WHEN THERE'S NO CHOICE BUT TO STAYCATION AT HOME by Vanessa Anderson Our world has been turned upside down. For the past seven years we've been full-time nomads and international travellers. We've explored the four corners of the earth, house sitting and combining slow travel. We found a way to experience as much of the world as possible, on a limited budget. We sold our homes and changed our careers. Firstly becoming TEFL teachers and spending a year living and teaching in China, then developing an online community and magazine for the global house and pet sitting community. Outdoor adventures are what we most enjoy, from hiking up mountains, mountain biking, canoeing, and more recently, sailing. We don't sit on beaches, frequent spas or spend evenings in upmarket bars and restaurants. It's just not our thing. We love the outdoors. We live for change, and we relish a challenge. And that's just what we got in March 2020!

All travel and house sitting came to a rather abrupt end as the effects of Covid19 closed borders and confined us all to lockdown, mostly back in our home countries.|

Lockdown choices Of course we were disappointed that our house sit in New York City, and our summer repeat sit in the Caribbean were both to be cancelled. But our initial concerns involved finding a safe place to live before lockdown took hold. It wasn't easy for those of us who have chosen to live a nomadic life. But we were prepared – you have to be these days. You adapt to change quickly when you don't have the security of a home and a regular job! But we wouldn't want it any other way. Through the help of friends we found ourselves with a long term lockdown rental in Cornwall. Tucked away in a bubble of rural safety on the Lizard Peninsula, not far from the remote tip of western most England, at Lands End, we've been pondering the future of our travel and nomadic lifestyle. Instead of dreaming of far distant locations, we've looked closer to home for our travel fixes.

Looking closer to home for a travel fix When lock-down began and we were allowed only a short trip out to exercise each day, we made the most of this hour. With the help of OS Maps, Ian found just about every countryside footpath and bridleway within a few miles of home. When limited to a few square miles you have to be creative. We realized that with a mixture of cycling, a good bike lock, and more off the beaten track hikes, we could extend our range. When we were allowed to drive, we ventured even further afield. In two months we've gone no further than 20 miles and we have rarely repeated any of our routes. We've cycled the shortest coast to coast route in the UK while learning all about Cornish mining history. We've walked the entire section of the South West Coast Walk between the Helford River and Land's End devising circular walks to complete it in 16 separate hikes, become experts at identifying wild flower and birds, and watching seals and enjoying sausage brunches along the way. Last week we reflected on the fact that our 2 months in Cornwall rivalled some of our more adventurous road trips in the USA. It was a revelation!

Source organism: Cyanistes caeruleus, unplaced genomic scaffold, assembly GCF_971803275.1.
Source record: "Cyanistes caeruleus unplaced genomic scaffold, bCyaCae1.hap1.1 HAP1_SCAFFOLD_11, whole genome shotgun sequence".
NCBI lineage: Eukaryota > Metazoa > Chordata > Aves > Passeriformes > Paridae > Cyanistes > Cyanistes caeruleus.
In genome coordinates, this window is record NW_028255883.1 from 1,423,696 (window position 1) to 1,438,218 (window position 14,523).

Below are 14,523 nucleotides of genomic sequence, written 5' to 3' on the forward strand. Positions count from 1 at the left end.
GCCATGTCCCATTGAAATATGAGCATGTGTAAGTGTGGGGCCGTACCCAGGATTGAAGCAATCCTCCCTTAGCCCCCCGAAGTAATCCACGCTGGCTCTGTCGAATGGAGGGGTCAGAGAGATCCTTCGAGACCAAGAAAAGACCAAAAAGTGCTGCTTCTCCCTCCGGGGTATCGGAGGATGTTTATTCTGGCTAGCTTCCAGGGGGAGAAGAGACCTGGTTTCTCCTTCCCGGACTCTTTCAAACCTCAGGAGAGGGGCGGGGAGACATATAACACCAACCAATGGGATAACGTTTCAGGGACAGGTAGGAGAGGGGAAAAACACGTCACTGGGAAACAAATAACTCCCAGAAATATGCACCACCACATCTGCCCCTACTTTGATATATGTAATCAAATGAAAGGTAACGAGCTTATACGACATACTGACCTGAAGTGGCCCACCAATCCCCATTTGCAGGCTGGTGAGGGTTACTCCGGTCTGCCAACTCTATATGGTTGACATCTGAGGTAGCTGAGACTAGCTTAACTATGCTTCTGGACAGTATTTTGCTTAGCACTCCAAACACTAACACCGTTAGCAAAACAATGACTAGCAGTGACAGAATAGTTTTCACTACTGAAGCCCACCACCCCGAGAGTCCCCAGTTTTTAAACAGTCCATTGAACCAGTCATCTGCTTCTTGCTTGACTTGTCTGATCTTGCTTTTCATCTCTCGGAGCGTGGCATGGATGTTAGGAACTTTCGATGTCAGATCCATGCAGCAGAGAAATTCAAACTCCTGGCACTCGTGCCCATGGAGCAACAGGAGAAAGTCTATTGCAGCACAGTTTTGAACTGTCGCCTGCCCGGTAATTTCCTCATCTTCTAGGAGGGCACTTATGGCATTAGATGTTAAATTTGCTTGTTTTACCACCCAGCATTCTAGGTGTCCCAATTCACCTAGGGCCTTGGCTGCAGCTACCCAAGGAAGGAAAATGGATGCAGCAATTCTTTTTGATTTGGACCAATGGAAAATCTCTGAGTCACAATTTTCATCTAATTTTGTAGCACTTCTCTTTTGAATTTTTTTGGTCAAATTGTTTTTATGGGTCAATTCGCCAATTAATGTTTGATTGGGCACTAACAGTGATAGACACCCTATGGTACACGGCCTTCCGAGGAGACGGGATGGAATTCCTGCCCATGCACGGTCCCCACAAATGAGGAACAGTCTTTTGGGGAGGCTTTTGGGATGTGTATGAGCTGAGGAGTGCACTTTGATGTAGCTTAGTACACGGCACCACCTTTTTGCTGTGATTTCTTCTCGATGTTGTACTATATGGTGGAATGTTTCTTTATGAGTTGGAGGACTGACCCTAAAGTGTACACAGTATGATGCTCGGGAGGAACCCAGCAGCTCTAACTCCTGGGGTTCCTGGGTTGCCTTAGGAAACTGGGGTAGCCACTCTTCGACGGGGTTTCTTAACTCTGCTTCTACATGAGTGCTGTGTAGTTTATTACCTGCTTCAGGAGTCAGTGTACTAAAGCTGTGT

Pretty Porthleven, Cornwall in the middle of lockdown

A new kind of holiday It seems we have embraced the concept of a "staycation" or 'holistay' by default at a time when we thought our travel was on an indefinite hold. Staycations certainly aren't a new idea. But Staycations are most definitely getting a lot of press right now as Brits find themselves unable, or unwilling to travel further afield. Why would you? At a time when there's so much uncertainty around Covid19, with all manner of different regulations and quarantine rules, the need for mandatory mask wearing in some public places, and a lack of freedom to roam and enjoy sights as we did before. Most inside spaces are now restricted to less visitors and you'll need to book in advance, even for many National Trust and English Heritage gardens and buildings. That of itself, could be a good thing. Over recent years we've seen more and more travellers scrambling to get the perfect Instagram picture, and to be honest we've found ourselves less drawn to the popular sightseeing locations. We were lucky to get tickets to the Alhambra in Granada on our last trip to Spain, but the queuing, and the crowds of people, large groups of overseas tourists, made it a less enjoyable experience than in years gone by.

Stonehenge at the point where travel was diminishing in the UK

Travel over the next year will be like never before as the world comes to terms with how to keep people safe until a vaccine is found. It's likely to involve even more queuing, social distancing, less relaxing cafe and lunch breaks, fewer social interactions, masks and higher costs. That's not for us anymore! Our house sitting lifestyle has already introduced a slower way to travel, to enjoy a local area, to take less rushed between sit adventures. So we think adapting to the idea of that being in our own country for a while, isn't going to be too difficult. And we are enjoying thinking about new ways to create mini-adventures as part of a staycation.

What exactly is a staycation? A staycation involves not venturing further than driving distance of your home, with or without accommodation. It's also become a more general term for taking a vacation in your home country. My thoughts returned recently to friends, years ago, raising much laughter when they announced they were taking their caravan just 5 miles from home to enjoy an alternative perspective on their local environment. They woke up and cooked breakfast in a field, watched badgers at sunset, listened to the birds and enjoyed switching off from their normal routine, for just a couple of days before returning the caravan to the driveway!